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The Tragedy of Palestinian Divisions

Interviewee: Rashid I. Khalidi, Edward Said Professor of Modern Arab Studies, Columbia University
Interviewer: Bernard Gwertzman, Consulting Editor, CFR.org
October 29, 2009

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A leading expert on Palestinian affairs, Rashid Khalidi, says it is crucial for the Palestinian rivals, Hamas, in Gaza, and Fatah, in the West Bank, to reconcile and create a unified negotiating position with Israel. "This is not something that's impossible," he says. "Fatah and Hamas have agreed three times in the past, only to have those agreements collapse." Khalidi also urges the Obama administration to change its policy of isolating Hamas, which he says is counterproductive to the Mideast peace mission it has vowed to pursue. Khalidi says, despite his frustration, he has not given up on Obama's peace efforts. "I don't think that the moment has entirely passed when something can be done," he says. "I do not believe that it is too late to bring about a two-state solution. "

Egypt has been trying to mediate between Hamas and Fatah to reconcile and come together for elections next summer. But these efforts have now failed and President Mahmoud Abbas of the Palestinian Authority has called for new elections in mid-January. Hamas says it won't participate. So unless there is a compromise, there will only be elections in the West Bank, and not in Gaza. What's caused this collapse of unity efforts?

The collapse is caused by a lot of internal factors. Both Fatah and Hamas in a certain way are comfortable with their control of a small portion of Palestinian terrirory--Hamas controlling Gaza, which is still under siege and cut off from the outside world but where it has established very firm control; and the Palestinian Authority under President Abbas controlling parts of the West Bank with the assistance of the Israelis and having used its newly reinforced security forces to take control of the cities where a degree of security has now been established and where these forces are also helping Israelis in hunting down Hamas. So both have a sort of comfort with the status quo.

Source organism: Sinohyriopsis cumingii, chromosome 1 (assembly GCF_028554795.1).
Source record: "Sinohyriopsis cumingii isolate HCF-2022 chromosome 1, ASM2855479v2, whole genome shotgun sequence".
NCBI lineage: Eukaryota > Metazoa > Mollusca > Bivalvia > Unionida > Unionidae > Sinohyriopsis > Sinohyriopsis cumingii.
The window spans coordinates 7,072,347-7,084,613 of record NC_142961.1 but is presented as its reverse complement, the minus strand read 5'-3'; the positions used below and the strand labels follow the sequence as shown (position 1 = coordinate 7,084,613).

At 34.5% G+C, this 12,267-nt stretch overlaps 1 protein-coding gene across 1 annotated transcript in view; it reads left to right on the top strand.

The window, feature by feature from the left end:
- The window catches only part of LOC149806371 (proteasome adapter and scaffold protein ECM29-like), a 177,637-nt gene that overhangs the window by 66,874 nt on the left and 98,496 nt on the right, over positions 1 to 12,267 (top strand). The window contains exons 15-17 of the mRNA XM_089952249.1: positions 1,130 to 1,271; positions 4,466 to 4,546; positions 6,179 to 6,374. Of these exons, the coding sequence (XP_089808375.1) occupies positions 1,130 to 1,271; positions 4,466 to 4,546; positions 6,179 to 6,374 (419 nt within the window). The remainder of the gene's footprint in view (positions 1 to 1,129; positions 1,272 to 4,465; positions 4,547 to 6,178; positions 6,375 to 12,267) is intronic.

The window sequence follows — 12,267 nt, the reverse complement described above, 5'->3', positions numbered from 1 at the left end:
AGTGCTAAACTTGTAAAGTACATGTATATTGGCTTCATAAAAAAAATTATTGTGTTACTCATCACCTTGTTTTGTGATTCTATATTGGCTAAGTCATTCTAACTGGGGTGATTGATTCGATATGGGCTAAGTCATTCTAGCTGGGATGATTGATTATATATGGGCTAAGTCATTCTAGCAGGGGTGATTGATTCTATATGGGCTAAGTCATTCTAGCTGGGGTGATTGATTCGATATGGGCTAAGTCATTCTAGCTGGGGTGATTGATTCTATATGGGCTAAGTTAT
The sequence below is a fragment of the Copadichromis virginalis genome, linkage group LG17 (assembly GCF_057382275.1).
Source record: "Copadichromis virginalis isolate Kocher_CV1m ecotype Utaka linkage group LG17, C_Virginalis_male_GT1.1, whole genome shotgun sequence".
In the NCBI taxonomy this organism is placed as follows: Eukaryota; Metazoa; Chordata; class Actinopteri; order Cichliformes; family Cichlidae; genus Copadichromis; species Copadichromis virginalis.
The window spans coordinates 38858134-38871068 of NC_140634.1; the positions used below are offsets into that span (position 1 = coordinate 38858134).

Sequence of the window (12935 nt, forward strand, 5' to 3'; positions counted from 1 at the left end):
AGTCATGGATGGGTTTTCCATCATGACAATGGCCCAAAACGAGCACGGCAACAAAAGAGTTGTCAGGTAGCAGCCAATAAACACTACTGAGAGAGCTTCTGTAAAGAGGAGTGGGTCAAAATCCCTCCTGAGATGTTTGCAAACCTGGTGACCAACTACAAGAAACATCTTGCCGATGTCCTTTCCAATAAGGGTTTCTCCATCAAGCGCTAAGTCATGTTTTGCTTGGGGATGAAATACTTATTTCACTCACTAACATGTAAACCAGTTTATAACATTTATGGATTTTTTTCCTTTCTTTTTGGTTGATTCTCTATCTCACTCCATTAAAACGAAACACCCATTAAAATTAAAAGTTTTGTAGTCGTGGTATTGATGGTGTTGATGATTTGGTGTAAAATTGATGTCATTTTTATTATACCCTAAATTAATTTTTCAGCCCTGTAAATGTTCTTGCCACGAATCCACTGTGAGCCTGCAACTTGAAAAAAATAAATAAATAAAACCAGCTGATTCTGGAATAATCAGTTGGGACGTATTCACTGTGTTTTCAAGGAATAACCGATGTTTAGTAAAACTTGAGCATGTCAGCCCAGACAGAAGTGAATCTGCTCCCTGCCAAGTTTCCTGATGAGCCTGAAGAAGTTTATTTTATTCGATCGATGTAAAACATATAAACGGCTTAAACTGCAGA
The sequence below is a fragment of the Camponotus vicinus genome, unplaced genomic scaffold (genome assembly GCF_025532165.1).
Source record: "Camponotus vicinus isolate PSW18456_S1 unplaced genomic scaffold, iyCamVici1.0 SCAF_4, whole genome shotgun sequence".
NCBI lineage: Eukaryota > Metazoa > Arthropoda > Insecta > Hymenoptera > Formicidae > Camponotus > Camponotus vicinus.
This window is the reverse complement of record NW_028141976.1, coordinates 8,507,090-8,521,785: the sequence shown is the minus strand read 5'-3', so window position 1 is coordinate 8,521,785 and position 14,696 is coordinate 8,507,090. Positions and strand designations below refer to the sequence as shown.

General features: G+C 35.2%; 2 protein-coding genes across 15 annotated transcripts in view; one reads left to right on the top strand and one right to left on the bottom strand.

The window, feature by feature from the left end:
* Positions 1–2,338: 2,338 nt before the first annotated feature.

The way to get a consensus is to agree on a minimal position whereby both parties authorize the PA to negotiate and per se that will be a tougher negotiating position which is, of course, why the Israelis are horrified.

Can either side prevail?

Part of the problem, of course, is that they're both too feeble to do anything. Abbas is too feeble to negotiate because the Israelis disdain him: they say he's weak, he has no support, he controls a fraction of territory of the occupied territories partly with the aid of Israel.  Hamas is also too weak to carry out its chosen strategy of what it calls "resistance" --they haven't fired a rocket in almost nine months since the Israeli attack on Gaza ended in January. And so really this is a totally unsatisfactory situation. The focus ought to be on the failure of outside actors to do anything to change this.